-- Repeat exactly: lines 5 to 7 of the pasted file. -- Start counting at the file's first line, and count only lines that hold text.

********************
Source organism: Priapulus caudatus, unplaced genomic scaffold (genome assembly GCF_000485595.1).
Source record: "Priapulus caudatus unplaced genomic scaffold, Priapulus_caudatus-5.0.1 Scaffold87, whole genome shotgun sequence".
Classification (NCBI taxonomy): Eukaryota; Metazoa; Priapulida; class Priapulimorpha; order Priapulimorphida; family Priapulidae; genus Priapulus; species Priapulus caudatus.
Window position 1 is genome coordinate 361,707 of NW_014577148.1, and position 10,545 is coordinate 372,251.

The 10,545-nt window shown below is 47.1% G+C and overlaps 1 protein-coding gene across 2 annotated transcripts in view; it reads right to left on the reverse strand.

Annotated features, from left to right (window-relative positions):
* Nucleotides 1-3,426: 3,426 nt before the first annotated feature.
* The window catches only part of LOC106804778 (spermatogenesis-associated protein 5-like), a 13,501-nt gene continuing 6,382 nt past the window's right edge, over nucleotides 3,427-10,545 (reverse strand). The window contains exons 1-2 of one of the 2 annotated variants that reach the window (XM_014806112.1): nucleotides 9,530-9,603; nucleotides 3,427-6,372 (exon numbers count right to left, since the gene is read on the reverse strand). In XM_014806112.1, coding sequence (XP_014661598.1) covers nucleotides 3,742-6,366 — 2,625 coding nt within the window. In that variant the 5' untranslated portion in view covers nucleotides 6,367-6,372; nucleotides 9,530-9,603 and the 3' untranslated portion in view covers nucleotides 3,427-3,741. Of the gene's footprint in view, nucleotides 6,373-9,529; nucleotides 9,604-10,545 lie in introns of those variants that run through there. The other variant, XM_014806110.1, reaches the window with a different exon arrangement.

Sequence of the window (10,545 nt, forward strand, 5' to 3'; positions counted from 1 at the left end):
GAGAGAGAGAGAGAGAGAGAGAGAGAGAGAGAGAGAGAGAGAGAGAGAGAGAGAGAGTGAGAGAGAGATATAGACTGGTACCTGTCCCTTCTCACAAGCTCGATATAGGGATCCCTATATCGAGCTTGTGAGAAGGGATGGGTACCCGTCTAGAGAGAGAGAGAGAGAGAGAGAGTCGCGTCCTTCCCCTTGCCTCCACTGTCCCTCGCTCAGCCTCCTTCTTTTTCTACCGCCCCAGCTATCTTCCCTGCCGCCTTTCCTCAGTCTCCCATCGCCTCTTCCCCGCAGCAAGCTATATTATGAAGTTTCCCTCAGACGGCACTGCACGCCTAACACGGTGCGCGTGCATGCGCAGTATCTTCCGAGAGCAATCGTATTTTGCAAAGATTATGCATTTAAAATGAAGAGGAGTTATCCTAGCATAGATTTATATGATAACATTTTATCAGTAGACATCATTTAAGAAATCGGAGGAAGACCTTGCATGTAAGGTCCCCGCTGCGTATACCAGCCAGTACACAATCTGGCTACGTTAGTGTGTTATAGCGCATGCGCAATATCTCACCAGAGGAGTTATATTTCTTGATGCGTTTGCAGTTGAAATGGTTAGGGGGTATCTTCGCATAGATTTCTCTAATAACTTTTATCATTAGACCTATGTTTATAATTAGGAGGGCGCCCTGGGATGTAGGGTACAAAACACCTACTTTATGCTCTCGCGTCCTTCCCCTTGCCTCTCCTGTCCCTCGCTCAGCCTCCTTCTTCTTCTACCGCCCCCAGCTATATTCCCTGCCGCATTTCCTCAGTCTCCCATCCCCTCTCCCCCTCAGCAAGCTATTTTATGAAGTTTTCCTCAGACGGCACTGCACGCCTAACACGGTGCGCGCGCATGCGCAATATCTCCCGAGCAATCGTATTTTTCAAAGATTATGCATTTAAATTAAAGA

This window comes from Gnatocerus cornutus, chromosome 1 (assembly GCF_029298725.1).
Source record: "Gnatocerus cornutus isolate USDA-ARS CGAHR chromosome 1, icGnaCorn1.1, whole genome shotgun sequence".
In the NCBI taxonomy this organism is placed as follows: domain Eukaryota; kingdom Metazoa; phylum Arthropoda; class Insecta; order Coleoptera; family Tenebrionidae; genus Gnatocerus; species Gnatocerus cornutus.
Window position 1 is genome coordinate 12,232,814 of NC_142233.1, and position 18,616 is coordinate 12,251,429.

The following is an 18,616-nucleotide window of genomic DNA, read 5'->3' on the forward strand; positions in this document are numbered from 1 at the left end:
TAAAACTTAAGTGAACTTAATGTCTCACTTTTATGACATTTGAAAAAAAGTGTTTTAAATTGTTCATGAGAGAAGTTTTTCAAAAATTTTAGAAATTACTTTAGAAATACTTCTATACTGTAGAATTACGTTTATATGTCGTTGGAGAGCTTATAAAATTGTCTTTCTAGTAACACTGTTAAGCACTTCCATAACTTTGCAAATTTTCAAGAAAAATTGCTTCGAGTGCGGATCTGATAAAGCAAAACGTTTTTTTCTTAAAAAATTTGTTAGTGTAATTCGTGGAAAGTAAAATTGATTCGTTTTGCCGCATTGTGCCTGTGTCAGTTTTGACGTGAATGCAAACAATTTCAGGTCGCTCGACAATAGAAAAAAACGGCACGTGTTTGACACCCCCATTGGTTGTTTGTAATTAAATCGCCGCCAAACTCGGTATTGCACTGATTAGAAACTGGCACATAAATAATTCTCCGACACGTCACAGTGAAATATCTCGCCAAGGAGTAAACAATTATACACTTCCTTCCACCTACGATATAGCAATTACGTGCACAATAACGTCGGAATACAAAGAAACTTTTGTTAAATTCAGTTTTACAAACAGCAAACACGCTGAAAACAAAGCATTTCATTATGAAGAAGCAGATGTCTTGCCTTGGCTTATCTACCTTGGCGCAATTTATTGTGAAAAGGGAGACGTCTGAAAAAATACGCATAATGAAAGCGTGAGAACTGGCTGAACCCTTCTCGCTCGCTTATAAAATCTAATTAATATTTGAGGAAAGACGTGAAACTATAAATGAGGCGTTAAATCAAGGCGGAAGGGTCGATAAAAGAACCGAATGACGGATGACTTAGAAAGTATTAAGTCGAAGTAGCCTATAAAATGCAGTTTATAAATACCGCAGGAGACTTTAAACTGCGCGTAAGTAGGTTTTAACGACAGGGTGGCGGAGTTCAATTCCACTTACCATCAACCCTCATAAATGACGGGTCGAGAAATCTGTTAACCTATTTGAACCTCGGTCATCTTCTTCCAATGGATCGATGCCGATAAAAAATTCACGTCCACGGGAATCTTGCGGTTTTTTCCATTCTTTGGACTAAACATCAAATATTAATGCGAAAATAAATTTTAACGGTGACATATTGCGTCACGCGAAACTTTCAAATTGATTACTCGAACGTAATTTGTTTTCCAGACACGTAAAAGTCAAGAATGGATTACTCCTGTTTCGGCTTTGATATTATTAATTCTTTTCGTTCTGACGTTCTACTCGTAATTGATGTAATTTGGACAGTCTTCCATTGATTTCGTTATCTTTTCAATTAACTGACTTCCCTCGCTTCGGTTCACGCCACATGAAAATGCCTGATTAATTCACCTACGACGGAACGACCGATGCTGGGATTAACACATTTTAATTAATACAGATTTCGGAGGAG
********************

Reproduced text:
The 10,545-nt window shown below is 47.1% G+C and overlaps 1 protein-coding gene across 2 annotated transcripts in view; it reads right to left on the reverse strand.

Annotated features, from left to right (window-relative positions):
* Nucleotides 1-3,426: 3,426 nt before the first annotated feature.